This would leave Richard with around £228 each year after paying tax or about £19 per month for other essential items or a few nice-to-haves. Richard is able to use his extra pension income for a few luxuries, but he still has to budget carefully in order to be able to maintain the lifestyle he wants in retirement.

Case study is based on a 20% income tax and Personal Allowance rate of £12,500 for 2019/20. No other income or inflation is taken into consideration. As the price of everyday goods and services goes up, your money won’t stretch as far as the same amount would now. The investment growth is calculated at 5% per year and this is not guaranteed. This includes an annual management charge of 1.35%, but does not include any other charges that may apply. Tax rules can change and the impact of taxation (and any tax relief) depends on your circumstances.

* The life expectancy for a 66 year old male in the UK is 85 years. This means Richard will need to rely on the State Pension for atleast 5 years or more. Source: Office for National Statistics life expectancy calculator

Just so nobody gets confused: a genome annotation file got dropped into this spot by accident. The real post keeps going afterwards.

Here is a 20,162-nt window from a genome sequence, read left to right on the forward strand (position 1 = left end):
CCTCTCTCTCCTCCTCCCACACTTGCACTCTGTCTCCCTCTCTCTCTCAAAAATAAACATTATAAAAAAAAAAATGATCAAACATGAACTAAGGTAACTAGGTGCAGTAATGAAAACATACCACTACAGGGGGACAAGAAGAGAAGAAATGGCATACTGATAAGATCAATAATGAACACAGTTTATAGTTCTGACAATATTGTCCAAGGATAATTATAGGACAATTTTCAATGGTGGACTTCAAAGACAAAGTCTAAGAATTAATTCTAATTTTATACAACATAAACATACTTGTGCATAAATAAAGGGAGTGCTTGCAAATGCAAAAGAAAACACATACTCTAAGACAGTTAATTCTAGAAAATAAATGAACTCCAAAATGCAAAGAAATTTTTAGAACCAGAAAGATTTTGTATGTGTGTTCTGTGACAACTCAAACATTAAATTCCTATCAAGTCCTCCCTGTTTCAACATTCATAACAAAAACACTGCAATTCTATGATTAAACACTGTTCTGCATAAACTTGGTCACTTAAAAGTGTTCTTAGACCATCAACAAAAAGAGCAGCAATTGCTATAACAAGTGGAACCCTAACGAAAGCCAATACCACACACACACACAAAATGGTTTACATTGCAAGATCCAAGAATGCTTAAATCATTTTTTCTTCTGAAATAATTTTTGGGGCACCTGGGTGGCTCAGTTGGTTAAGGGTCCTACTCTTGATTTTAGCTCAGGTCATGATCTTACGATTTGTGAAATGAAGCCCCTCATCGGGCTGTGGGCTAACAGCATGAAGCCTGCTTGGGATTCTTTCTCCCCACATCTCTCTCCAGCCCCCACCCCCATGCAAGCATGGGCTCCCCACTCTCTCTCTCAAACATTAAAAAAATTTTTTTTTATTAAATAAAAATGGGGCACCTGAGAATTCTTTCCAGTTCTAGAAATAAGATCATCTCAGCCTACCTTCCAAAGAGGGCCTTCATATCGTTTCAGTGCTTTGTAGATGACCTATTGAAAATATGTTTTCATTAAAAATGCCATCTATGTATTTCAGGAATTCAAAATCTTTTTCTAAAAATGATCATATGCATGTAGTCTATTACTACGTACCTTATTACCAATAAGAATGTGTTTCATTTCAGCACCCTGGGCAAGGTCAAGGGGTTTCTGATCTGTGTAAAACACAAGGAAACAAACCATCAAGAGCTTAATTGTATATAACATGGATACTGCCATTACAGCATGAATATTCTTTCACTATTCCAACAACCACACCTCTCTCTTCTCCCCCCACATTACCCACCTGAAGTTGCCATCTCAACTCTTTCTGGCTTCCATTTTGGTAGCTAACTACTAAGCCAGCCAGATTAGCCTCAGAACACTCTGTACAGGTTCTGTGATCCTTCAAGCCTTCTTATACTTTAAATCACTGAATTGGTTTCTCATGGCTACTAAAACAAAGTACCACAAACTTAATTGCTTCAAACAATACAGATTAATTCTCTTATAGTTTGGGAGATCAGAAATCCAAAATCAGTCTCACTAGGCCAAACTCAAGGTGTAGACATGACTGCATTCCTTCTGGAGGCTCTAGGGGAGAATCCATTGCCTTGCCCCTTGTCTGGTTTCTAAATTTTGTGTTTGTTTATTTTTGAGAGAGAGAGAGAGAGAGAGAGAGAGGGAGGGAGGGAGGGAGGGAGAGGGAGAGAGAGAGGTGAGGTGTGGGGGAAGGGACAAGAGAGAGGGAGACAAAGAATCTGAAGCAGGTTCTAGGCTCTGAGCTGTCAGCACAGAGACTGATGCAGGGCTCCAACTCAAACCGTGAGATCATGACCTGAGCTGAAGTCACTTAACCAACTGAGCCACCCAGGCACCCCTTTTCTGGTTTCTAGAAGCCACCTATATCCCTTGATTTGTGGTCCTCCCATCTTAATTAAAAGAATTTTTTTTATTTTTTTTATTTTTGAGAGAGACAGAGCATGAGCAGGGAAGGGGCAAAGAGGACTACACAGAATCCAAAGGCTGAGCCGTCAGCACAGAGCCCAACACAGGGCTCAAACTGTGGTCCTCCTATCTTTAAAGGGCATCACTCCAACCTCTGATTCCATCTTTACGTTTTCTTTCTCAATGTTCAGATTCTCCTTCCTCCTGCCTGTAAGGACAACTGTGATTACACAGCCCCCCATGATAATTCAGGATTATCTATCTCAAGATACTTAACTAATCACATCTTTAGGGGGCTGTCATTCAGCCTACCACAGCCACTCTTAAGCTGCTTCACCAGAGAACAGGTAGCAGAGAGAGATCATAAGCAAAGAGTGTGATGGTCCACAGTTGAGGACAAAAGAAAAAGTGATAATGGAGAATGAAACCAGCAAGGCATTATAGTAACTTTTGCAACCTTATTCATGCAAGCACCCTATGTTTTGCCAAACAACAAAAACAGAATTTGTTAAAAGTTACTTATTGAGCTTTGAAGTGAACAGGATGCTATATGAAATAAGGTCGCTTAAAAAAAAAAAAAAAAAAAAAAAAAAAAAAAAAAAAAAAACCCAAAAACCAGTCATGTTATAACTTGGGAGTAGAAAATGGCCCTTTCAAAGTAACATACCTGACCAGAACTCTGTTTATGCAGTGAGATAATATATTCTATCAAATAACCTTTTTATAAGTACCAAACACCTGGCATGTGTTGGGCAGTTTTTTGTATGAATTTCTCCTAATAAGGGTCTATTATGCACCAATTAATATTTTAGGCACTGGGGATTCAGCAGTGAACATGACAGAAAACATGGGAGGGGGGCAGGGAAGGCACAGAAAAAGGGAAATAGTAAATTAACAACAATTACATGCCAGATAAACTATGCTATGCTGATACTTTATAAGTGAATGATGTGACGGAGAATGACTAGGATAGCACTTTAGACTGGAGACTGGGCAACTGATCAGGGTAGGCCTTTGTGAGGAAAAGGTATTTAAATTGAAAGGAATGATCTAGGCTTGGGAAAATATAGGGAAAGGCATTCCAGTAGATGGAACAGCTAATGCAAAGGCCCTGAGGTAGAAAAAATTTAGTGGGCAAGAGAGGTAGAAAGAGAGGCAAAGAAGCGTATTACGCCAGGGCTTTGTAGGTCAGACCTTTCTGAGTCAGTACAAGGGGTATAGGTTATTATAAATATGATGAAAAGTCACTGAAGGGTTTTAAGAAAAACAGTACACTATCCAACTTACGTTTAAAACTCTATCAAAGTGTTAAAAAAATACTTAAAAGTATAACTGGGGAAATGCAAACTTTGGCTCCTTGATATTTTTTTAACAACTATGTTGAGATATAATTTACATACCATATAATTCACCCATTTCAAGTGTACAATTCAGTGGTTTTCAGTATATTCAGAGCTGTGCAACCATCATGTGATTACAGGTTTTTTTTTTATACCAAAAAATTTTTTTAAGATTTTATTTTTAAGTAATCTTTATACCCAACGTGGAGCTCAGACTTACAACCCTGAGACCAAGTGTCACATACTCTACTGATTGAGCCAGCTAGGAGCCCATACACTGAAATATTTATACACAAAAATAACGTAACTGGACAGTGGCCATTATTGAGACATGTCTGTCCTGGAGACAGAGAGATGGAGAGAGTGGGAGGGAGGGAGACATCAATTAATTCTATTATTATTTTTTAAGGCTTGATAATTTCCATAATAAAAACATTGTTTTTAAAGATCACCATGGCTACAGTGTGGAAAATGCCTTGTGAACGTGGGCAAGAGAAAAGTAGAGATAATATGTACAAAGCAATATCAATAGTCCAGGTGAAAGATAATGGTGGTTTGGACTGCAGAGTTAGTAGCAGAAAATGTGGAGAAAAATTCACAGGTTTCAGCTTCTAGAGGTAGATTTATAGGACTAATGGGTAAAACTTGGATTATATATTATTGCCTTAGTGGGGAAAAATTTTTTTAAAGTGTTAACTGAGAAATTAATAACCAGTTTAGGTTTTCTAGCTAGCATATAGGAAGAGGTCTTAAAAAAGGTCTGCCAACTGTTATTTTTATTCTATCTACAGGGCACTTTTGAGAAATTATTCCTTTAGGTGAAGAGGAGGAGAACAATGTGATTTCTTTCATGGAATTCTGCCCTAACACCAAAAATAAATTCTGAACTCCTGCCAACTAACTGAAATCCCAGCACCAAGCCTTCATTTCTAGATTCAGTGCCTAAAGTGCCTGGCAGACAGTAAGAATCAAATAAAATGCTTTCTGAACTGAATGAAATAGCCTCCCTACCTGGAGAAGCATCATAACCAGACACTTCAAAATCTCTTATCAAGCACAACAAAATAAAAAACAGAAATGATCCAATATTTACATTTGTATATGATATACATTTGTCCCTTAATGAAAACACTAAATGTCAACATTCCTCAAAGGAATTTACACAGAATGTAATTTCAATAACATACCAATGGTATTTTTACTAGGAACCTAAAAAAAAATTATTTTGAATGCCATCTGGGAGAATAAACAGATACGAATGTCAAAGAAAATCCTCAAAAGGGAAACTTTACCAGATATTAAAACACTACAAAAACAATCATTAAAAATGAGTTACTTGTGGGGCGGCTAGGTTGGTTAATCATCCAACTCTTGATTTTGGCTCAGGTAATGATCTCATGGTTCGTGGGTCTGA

Use our Retirement Income Planner to see how taking money out of your pot can impact how long your money might last.

Change my income or take a lump sum 

Over 50? Not sure how much you’ll get from your pension?

Not what if you should be doing something with your pension? Not sure how much you actually have? Not sure if you should combine all your pots into one pension?

The ten years, or so, in the run up to retirement is a critical time in terms of planning for a good retirement.  

An adviser can review all of your pensions, give you a clear picture of what you have and recommend the right actions you should take now. If you don't already have an adviser, we can help.

Find out more and arrange a chat

Where can I learn more?

Call us on 0345 640 2000 9am-5pm, Monday to Friday

Our dedicated teams are here to help answer questions you might have when you are ready to retire.


 

We recommend you use Pension Wise, a free impartial guidance service from the government to help you understand your options at retirement.

Visit pensionwise.gov.uk or call 0800 280 8880 to book a phone or face-to-face appointment.

Visit the www.hmrc.gov.uk to get information on tax rules and legislation which may affect you if you have a pension plan or looking to access your options.